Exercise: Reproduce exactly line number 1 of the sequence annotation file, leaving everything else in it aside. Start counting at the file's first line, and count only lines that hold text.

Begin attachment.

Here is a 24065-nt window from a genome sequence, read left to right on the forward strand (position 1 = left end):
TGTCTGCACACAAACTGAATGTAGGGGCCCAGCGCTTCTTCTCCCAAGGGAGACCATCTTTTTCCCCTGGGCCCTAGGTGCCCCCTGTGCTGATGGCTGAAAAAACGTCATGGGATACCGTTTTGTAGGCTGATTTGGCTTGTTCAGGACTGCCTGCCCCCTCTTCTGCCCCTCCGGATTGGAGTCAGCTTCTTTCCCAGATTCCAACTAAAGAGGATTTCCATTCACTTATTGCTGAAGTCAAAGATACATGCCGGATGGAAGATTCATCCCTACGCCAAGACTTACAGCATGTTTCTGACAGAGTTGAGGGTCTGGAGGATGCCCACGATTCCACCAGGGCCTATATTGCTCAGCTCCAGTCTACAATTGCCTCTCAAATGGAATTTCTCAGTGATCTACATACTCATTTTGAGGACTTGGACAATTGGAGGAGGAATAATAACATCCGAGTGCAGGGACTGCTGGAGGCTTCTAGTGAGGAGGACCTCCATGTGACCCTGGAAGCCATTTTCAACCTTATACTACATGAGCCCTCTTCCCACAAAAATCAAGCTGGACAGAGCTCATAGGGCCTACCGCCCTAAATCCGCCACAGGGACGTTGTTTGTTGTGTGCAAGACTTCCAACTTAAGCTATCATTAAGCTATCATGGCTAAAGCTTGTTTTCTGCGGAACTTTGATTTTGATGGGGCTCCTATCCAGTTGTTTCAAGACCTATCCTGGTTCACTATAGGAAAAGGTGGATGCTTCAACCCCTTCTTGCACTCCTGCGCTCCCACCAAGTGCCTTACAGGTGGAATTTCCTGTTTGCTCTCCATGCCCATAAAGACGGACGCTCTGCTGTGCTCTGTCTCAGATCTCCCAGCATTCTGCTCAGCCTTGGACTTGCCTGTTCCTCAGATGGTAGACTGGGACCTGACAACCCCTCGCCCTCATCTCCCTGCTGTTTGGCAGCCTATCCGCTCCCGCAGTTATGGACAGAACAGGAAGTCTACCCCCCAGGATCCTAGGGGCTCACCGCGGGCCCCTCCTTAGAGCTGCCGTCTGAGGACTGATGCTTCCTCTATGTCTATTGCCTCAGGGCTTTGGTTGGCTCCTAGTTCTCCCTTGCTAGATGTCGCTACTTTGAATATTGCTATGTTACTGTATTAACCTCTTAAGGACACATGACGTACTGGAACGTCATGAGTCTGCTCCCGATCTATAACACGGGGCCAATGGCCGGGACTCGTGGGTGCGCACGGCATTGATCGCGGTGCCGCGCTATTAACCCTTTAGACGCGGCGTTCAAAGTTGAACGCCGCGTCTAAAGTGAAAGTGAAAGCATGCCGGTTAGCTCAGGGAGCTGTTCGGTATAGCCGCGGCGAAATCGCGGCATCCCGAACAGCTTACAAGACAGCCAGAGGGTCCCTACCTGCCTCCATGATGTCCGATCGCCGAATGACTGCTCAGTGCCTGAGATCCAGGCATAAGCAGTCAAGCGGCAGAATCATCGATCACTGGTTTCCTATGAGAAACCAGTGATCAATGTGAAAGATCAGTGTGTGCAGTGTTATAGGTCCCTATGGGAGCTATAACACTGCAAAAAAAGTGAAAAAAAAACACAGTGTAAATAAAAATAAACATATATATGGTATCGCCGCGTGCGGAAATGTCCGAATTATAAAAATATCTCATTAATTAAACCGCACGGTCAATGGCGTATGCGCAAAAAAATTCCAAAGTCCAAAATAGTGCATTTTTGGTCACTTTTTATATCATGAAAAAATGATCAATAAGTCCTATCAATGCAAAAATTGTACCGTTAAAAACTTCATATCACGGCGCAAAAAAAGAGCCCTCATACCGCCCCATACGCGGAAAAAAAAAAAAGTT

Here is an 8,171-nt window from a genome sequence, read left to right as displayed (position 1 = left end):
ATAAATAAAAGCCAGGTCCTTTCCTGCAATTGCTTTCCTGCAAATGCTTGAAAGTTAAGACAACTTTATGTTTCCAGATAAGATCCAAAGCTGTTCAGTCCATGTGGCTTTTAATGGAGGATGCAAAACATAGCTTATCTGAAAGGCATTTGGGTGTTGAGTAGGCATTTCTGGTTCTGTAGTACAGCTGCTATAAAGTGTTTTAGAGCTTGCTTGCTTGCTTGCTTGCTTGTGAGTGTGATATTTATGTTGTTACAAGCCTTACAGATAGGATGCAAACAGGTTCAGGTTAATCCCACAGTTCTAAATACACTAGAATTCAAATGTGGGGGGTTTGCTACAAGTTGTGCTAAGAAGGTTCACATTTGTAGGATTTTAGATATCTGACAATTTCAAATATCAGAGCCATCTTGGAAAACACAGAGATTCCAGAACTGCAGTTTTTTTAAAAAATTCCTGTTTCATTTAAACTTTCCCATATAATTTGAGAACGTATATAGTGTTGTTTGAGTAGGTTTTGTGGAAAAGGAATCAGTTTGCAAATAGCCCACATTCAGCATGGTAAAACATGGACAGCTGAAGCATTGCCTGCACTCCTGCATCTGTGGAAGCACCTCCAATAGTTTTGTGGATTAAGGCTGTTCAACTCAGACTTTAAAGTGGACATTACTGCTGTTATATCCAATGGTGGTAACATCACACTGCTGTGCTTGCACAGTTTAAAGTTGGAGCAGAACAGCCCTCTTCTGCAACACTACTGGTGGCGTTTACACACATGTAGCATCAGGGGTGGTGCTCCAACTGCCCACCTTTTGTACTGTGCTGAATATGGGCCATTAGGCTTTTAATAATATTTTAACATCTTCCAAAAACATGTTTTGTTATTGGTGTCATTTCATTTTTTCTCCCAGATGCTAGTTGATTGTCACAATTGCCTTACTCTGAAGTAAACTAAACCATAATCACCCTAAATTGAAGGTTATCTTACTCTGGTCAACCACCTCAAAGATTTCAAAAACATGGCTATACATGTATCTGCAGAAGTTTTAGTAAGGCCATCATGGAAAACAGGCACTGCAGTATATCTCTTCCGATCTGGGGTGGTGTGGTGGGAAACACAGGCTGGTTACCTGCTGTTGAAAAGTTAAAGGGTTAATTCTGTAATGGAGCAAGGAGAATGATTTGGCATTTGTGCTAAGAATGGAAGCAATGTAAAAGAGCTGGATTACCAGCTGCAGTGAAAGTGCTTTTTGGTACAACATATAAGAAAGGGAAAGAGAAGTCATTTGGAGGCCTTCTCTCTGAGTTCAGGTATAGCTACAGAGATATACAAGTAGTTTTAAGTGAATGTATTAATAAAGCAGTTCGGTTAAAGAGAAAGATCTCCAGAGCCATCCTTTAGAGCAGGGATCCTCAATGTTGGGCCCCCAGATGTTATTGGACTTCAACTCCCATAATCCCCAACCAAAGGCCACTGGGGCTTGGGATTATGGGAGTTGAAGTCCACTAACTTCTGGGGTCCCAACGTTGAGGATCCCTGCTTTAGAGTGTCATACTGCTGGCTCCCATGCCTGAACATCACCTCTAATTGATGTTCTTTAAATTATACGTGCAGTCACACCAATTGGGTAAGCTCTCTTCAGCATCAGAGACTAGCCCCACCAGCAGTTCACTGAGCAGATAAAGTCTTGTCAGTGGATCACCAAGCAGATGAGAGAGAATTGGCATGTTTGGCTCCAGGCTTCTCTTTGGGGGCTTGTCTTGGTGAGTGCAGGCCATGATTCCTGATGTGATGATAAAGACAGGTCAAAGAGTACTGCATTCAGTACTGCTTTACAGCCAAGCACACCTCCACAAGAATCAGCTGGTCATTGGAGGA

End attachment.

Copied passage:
Here is a 24065-nt window from a genome sequence, read left to right on the forward strand (position 1 = left end):